They're spamming the same move over and over again!
If you don't know how to deal with one move that seems kind of oppressive, you're letting your opponent get away with it. There has to be SOMETHING you can do right? Every move in this game is designed to have strengths and weaknesses; the same goes for all normals. Yeah sure, Sol's f.S is +2 on block, but that doesn't mean you can't backdash, jump away, or challenge with a fast button...
If you're stuck dealing with just one move, experiment with your options!
This guy is just doing stuff, he isn't thinking!
If you're losing often to opponents that you feel like aren't 'paying attention', it most likely means that you aren't paying good attention to what they are doing. If they're really not paying attention, you should get away with super on wakeup every time since they're not looking at your meter, right? Nor do they bait your burst properly.
If you feel as if your opponent is just 'doing stuff' respond to this by focusing on what this player is over-relying upon and counter it.
If they're just swinging into you, take space! Contest!
Forcing matches, not reflectingRun it back! (But like, always)
This one isn't as common but it always makes me a bit upset when I see it.
The main problem here is that you play as much as you possibly can. Every time you play, you don't practice or focus on learning something new, but instead opt to just hop in and play.
If you want to improve and better yourself, please stop this immediately! You'll develop very bad habits and autopilot that mainly come from confirmation bias.
Actively thinking about your games after they're over will give you so much more reward as a result, and potentially even if you play less!
There's some players with immense player points or games, but once you play them...their autopilot is just really good.
While getting matches in is important, if you want to improve, thinking about them is equally as important!
Hyper-focus on own actionsIt's always my fault.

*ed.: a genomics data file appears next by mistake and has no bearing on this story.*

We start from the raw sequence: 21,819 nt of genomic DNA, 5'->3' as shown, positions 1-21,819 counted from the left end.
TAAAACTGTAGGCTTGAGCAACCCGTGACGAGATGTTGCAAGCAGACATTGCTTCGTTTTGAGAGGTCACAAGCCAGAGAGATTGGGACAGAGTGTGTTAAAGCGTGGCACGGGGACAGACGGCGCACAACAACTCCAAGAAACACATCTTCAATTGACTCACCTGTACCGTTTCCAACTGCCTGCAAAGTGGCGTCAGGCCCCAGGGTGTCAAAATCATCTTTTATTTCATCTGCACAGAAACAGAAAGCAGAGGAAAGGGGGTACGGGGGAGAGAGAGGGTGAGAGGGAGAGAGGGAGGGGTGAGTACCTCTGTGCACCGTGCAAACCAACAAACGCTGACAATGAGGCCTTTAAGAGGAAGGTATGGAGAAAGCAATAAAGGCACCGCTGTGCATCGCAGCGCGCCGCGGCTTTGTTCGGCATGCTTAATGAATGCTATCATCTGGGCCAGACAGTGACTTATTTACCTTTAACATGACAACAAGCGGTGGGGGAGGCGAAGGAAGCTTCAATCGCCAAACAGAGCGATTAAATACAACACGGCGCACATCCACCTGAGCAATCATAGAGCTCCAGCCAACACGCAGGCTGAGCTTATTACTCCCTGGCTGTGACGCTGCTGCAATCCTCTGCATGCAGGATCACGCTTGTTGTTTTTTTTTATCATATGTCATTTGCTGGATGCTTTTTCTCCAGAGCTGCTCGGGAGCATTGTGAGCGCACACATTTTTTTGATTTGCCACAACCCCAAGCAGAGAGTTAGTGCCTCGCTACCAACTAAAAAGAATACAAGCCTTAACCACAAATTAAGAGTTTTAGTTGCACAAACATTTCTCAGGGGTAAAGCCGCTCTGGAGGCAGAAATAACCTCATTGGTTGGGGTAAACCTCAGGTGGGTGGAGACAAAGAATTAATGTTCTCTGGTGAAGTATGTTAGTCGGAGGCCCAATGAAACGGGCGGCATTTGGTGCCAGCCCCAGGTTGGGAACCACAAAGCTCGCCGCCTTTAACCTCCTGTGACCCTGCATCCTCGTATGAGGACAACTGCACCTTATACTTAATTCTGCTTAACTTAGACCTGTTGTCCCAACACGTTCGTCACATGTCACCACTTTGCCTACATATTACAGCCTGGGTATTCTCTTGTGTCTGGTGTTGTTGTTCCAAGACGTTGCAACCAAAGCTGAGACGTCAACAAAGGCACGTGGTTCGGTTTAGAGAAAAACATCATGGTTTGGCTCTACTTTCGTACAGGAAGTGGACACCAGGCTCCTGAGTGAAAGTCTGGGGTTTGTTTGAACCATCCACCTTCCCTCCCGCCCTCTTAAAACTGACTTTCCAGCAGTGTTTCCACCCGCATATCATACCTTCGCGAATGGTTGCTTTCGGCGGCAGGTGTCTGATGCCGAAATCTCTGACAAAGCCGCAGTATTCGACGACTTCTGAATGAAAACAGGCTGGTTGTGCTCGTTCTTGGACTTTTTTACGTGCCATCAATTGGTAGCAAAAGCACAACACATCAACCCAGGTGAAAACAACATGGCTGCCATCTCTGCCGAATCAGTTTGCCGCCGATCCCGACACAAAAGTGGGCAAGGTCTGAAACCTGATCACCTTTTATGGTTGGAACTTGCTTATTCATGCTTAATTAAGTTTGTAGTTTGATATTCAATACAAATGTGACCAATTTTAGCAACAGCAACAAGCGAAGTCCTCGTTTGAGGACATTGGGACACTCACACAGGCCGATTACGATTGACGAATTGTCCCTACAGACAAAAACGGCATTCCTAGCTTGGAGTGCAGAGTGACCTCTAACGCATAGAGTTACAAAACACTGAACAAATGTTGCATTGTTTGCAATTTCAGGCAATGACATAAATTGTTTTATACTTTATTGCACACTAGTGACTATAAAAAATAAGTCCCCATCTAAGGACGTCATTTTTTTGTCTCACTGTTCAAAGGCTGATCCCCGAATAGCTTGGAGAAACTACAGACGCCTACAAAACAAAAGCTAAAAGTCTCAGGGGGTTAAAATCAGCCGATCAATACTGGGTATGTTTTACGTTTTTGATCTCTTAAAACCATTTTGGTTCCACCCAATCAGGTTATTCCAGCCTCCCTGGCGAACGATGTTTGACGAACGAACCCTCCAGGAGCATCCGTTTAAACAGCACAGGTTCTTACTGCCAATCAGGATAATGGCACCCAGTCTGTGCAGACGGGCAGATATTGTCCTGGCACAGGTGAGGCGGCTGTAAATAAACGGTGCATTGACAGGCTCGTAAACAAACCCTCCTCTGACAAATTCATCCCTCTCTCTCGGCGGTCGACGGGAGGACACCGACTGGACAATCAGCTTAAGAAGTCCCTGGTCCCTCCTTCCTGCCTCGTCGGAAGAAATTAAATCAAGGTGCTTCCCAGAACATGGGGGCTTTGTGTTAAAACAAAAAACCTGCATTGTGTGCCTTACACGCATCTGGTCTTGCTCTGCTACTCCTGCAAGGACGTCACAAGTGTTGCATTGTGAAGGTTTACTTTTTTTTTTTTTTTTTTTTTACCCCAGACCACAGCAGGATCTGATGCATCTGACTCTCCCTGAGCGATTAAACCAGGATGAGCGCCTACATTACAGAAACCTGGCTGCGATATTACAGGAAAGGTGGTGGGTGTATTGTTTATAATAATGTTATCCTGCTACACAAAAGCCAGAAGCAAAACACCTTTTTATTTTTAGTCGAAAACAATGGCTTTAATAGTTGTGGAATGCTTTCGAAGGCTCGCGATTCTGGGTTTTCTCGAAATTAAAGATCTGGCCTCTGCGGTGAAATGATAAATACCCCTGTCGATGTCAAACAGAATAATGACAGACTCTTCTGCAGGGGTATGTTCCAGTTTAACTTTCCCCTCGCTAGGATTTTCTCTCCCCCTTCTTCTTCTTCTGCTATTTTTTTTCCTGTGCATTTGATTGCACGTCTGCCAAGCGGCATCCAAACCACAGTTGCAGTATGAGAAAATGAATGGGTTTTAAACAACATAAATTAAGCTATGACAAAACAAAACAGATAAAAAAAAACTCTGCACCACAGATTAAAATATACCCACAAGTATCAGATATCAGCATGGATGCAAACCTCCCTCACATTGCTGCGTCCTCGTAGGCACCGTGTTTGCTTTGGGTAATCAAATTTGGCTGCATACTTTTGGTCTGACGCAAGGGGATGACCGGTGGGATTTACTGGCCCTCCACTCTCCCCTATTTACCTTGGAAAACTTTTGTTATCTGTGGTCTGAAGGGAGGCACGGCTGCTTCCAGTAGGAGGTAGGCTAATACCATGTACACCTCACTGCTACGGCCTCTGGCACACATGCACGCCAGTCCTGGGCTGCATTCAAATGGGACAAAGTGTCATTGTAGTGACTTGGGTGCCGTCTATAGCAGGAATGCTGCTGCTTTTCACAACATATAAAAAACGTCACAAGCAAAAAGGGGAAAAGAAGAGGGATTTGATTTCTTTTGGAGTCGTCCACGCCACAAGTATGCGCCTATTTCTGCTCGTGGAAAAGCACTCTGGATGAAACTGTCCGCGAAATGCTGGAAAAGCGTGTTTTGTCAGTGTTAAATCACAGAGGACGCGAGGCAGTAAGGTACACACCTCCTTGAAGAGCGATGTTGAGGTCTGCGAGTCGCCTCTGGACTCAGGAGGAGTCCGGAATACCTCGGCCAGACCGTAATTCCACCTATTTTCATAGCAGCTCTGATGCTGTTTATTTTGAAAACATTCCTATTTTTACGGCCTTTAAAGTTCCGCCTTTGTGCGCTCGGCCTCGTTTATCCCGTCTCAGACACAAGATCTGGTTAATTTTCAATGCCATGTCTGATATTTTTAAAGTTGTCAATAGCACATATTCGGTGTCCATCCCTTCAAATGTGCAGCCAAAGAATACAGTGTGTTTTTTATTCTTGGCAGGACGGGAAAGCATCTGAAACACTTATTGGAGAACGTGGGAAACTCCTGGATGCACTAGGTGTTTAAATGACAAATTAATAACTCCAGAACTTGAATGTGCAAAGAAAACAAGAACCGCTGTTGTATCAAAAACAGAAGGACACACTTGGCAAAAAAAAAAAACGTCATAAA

This one's the final frontier of improvement mistakes; this happens when you reflect...the wrong way. Unfortunately, there's a wrong way to think about things, and this might be one of the largest downfalls of all.
It's not immediately noticeable, but this fault comes from that everything that happens is always "your fault".
YOU didn't meaty properly.
YOU got airthrown.
YOU didn't block the mix-up.
YOU didn't...The list can go on for as long as possible, but the point being is that, even though these sort of games are about focusing and improving, you can't win them all. It's okay if you lose. Even the strongest of players lose all the time, and make very frequent mistakes; even the most minute things like combo drops or messing up meaties!
Don't forget that there's another player on the screen too...maybe they're just having a really good day, or are very proficient against your character. Be understanding in that!
You don't have control over everything. Sometimes, you just gotta drop a quiet 'nice' when your opponent anti airs you, instead of blaming yourself for 'being predictable'.
ThanksI don't really have a good way to close this guide out.
I just hope that you're able to take something away from this or learned something!
I tried my best to keep the advice relatively ubiquitous (this means all-encompassing/universal) so you can also apply it to other fighting games you even play, or maybe just even gaming in general!
It might just take a lot of mental gymnastics to make this kind of advice apply to genres like shooters, or strategy games...but trust me, these skills are definitely applicable to other games, just in different ways!
Fighting games are about growth and learning, and allowing yourself to learn can make you a stronger player across the board!
Oh yeah and don't forget to have fun during it.
But then again, aren't most hobbies about learning and having fun?
I don't really have much plans but I might consider making more guide-like content in the future. If people like this kind of stuff I'll definitely consider making more! Maybe I could get into -Strive- specifics or write about characters. I dunno.
If there's anything wrong with the guide, like I was unclear somewhere, or maybe there's a typo, feel free to comment about it! I wrote all of this in one go, so I feel as if I might have missed stuff.
That's all from me I think. If you've scrolled this far, thank you! It means a lot.
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- Hwo to counter Saul Badman
- [Solution FIX] Low FPS on Forest Stage (Hunting Grounds) Here how to fix!
- How to become a Bridget main (Real)
- How to play Guilty Gear -Strive-
- Guilty Gear for Trackpad Chads
- How to Be Bridget IRL (Legit btw)
- How to beat Happy Chaos [100% OF THE TIME]
- How to Bridget